Southwest Brewing News August/September 2014 : Page 1
Stop and Taste Texas Hill Country By Bev Blackwood II or more than half a century, Johnson City has been famous for pretty much one thing -Lyndon Baines Johnson, the 36th president of the United States of America. Apart from that, the idyllic Texas town, sitting at the crossroads of US Highways 290 and 281 is often regarded as a place you drive through on the way to someplace ng, just else. The folks at Pecan Street Brewing, one block north of bustling 290, are looking to change that. “It’s on See Pecan Street p. 5 Top to Bottom-Pecan Street Brewing sits on the town square in Johnson City, Texas, Pecan Street brewer Sean Elliott, brewery colors ﬂ ying. PHOTOS BY BEV BLACKWOOD II By Mary M. Thompson ot too soon after I had my first beer, I had my first beer with cheese. It was long enough ago that I won't even tell l you what the beer was, but the cheese e came in a huge block in a box and was kind of squishy. Gratefully, my tastes in both beer and cheese have matured. Now there are so many options of what kinds of beers go with which cheeses. So, if you haven't tried pairing the two yet, here are some suggestions. The Basics Before we start, you need to know the basics of cheese making. You've probably made a crude cheese yourself. Have you ever been dying for a nice, cold glass of milk to go with your warm brownie and when you poured the milk, slippery solids come out of the bottle? Just how old was that milk? Your soured milk has turned into curds and whey. When a cheese heese is purposely made, the milk is soured with rennet. If you are a vegetarian, close your eyes for the next paragraph. Rennet, a substance derived from rennin, an enzyme found und in the fourth stomach of a milk-fed calf is used to coagulate (curdle) milk. . Since I'm thinking that ns might want to check the calf doesn't give up the rennin voluntarily, you vegetarians s to rennet – they do exist. for "rennet-free cheese." Or check for vegetarian alternatives I’ve even read about vegetarian rennet. eese eaters who think Okay, open your eyes. That bit is a shock to a lot of cheese their heavily cheesy diet is vegetarian. Texas pickers at the brewery. PHOTO COURTESY OF PECAN ST. From the Editor .................................. 2 Event Calendar ....................................4 Homebrew Beer Stylist .........................6 Directories & Maps .........................12-15 New Mexico ...................8 Nevada ........................ 10 Oklahoma .................... 10 Arkansas ......................11 S/C/E Texas ................. 16 Austin ......................... 18 N/W Texas ................... 19 Northern Arizona ........ 20 Southern Arizona ........ 20 Central Arizona ........... 21 Southern California .....22 San Diego ....................23 See Cheese p. 3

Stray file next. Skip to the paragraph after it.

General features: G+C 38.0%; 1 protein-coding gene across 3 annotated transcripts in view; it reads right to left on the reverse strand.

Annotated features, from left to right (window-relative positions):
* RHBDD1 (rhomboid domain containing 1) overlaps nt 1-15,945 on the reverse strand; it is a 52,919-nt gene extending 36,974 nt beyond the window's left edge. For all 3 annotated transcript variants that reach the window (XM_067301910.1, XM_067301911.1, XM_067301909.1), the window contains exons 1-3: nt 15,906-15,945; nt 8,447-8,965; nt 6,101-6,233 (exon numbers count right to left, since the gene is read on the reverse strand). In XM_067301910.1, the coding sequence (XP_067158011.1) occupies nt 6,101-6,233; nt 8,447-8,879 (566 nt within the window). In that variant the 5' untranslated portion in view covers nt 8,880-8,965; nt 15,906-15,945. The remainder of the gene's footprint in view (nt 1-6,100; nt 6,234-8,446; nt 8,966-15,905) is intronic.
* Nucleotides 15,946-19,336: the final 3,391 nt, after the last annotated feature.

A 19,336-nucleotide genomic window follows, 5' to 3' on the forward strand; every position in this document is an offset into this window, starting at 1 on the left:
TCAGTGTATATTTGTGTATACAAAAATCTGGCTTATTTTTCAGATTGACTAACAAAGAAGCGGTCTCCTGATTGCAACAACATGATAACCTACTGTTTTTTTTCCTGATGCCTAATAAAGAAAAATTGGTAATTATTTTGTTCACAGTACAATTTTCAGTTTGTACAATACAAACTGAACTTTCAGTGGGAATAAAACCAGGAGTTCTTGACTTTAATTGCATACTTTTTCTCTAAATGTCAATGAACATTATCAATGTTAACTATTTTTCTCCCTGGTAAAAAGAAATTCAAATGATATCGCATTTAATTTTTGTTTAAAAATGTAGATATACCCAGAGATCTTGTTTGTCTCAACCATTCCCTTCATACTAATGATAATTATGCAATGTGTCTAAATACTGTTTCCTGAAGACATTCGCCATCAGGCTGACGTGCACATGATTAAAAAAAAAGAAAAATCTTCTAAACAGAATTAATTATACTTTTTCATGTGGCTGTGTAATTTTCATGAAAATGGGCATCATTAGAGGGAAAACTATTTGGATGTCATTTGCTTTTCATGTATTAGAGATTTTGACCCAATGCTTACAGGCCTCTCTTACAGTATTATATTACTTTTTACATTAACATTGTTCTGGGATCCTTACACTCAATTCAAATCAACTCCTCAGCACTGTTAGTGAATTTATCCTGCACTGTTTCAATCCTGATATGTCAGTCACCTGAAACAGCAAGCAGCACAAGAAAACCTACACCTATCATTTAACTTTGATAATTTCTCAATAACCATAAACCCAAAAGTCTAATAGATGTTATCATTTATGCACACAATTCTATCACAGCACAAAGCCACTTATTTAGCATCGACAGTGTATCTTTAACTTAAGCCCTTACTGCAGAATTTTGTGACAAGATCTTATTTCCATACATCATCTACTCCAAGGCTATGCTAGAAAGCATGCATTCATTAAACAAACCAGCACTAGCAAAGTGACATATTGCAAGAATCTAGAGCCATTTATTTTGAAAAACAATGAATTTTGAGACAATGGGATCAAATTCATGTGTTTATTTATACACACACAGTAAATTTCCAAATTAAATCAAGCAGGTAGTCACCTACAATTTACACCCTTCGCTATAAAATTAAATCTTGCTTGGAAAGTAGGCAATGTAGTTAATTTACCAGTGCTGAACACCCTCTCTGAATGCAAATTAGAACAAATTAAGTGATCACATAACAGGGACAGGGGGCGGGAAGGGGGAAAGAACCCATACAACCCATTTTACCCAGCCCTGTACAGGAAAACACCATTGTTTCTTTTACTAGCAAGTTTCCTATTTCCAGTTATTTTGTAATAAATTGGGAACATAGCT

Beer Loves Cheese
Mary M. Thompson
Not too soon after I had my first beer, I had my first beer with cheese. It was long enough ago that I won't even tell you what the beer was, but the cheese came in a huge block in a box and was kind of squishy. Gratefully, my tastes in both beer and cheese have matured. Now there are so many options of what kinds of beers go with which cheeses. So, if you haven't tried pairing the two yet, here are some suggestions.
Before we start, you need to know the basics of cheese making. You've probably made a crude cheese yourself.Have you ever been dying for a nice, cold glass of milk to go with your warm brownie and when you poured the milk, slippery solids come out of the bottle? Just how old was that milk? Your soured milk has turned into curds and whey. When a cheese is purposely made, the milk is soured with rennet. If you are a vegetarian, close your eyes for the next paragraph.
Rennet, a substance derived from rennin, an enzyme found in the fourth stomach of a milk-fed calf is used to coagulate (curdle) milk. Since I'm thinking that the calf doesn't give up the rennin voluntarily, you vegetarians for "rennet-free cheese." Or check for vegetarian alternatives I’ve even read about vegetarian rennet.
Okay, open your eyes. That bit is a shock to a lot of cheese their heavily cheesy diet is vegetarian.
The easiest way to start pairing cheese and beer is to pick beers starting with the lightest in flavor to the mid-weights and on.For your first choice, pick a non-national brand light beer. This should be something without much body and little hop character.I have chosen cheeses that are available nationally and should be easy to find. For this beer, try something like an English Cotswold. This is a delightful Double Gloucester cheese with chives and onions. I know that sounds redundant, but it's one of the most popular cheeses served with beer in English pubs for a reason.